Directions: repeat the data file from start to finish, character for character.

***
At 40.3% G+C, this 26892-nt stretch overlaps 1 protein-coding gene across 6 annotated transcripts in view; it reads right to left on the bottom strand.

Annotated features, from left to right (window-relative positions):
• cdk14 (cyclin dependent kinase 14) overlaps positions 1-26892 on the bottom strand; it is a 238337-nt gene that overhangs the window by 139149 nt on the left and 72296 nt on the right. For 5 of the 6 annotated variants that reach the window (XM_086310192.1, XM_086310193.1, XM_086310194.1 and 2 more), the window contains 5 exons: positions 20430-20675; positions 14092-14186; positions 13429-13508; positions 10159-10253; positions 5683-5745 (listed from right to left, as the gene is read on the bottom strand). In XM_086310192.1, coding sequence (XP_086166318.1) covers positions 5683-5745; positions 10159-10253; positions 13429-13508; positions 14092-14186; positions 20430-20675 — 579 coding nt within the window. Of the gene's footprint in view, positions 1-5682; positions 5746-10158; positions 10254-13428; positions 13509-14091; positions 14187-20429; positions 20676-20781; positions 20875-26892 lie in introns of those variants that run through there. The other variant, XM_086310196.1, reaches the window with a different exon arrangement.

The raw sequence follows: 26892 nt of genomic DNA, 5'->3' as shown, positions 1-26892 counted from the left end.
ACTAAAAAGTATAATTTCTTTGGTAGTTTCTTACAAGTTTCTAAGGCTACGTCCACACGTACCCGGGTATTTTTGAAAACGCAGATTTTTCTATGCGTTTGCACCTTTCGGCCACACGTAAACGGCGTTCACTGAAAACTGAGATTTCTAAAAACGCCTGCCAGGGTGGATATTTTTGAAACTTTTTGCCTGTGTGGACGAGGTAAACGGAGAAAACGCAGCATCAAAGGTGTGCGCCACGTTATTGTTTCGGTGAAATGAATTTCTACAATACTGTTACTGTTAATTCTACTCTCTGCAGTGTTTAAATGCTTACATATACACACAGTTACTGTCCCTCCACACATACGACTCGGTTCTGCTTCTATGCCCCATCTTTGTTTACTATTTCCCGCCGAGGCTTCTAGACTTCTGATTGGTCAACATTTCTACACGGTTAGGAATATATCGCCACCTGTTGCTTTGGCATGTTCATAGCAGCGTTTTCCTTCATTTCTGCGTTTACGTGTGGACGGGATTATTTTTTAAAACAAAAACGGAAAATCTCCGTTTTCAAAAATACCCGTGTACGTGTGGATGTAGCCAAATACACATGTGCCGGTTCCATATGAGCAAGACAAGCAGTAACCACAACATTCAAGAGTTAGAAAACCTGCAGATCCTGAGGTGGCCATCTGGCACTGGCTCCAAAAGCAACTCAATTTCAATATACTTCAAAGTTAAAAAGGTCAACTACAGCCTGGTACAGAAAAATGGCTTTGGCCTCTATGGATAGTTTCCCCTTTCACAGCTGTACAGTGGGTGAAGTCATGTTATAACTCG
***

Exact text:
At 40.3% G+C, this 26892-nt stretch overlaps 1 protein-coding gene across 6 annotated transcripts in view; it reads right to left on the bottom strand.

Annotated features, from left to right (window-relative positions):
• cdk14 (cyclin dependent kinase 14) overlaps positions 1-26892 on the bottom strand; it is a 238337-nt gene that overhangs the window by 139149 nt on the left and 72296 nt on the right. For 5 of the 6 annotated variants that reach the window (XM_086310192.1, XM_086310193.1, XM_086310194.1 and 2 more), the window contains 5 exons: positions 20430-20675; positions 14092-14186; positions 13429-13508; positions 10159-10253; positions 5683-5745 (listed from right to left, as the gene is read on the bottom strand). In XM_086310192.1, coding sequence (XP_086166318.1) covers positions 5683-5745; positions 10159-10253; positions 13429-13508; positions 14092-14186; positions 20430-20675 — 579 coding nt within the window. Of the gene's footprint in view, positions 1-5682; positions 5746-10158; positions 10254-13428; positions 13509-14091; positions 14187-20429; positions 20676-20781; positions 20875-26892 lie in introns of those variants that run through there. The other variant, XM_086310196.1, reaches the window with a different exon arrangement.

The raw sequence follows: 26892 nt of genomic DNA, 5'->3' as shown, positions 1-26892 counted from the left end.
ACTAAAAAGTATAATTTCTTTGGTAGTTTCTTACAAGTTTCTAAGGCTACGTCCACACGTACCCGGGTATTTTTGAAAACGCAGATTTTTCTATGCGTTTGCACCTTTCGGCCACACGTAAACGGCGTTCACTGAAAACTGAGATTTCTAAAAACGCCTGCCAGGGTGGATATTTTTGAAACTTTTTGCCTGTGTGGACGAGGTAAACGGAGAAAACGCAGCATCAAAGGTGTGCGCCACGTTATTGTTTCGGTGAAATGAATTTCTACAATACTGTTACTGTTAATTCTACTCTCTGCAGTGTTTAAATGCTTACATATACACACAGTTACTGTCCCTCCACACATACGACTCGGTTCTGCTTCTATGCCCCATCTTTGTTTACTATTTCCCGCCGAGGCTTCTAGACTTCTGATTGGTCAACATTTCTACACGGTTAGGAATATATCGCCACCTGTTGCTTTGGCATGTTCATAGCAGCGTTTTCCTTCATTTCTGCGTTTACGTGTGGACGGGATTATTTTTTAAAACAAAAACGGAAAATCTCCGTTTTCAAAAATACCCGTGTACGTGTGGATGTAGCCAAATACACATGTGCCGGTTCCATATGAGCAAGACAAGCAGTAACCACAACATTCAAGAGTTAGAAAACCTGCAGATCCTGAGGTGGCCATCTGGCACTGGCTCCAAAAGCAACTCAATTTCAATATACTTCAAAGTTAAAAAGGTCAACTACAGCCTGGTACAGAAAAATGGCTTTGGCCTCTATGGATAGTTTCCCCTTTCACAGCTGTACAGTGGGTGAAGTCATGTTATAACTCG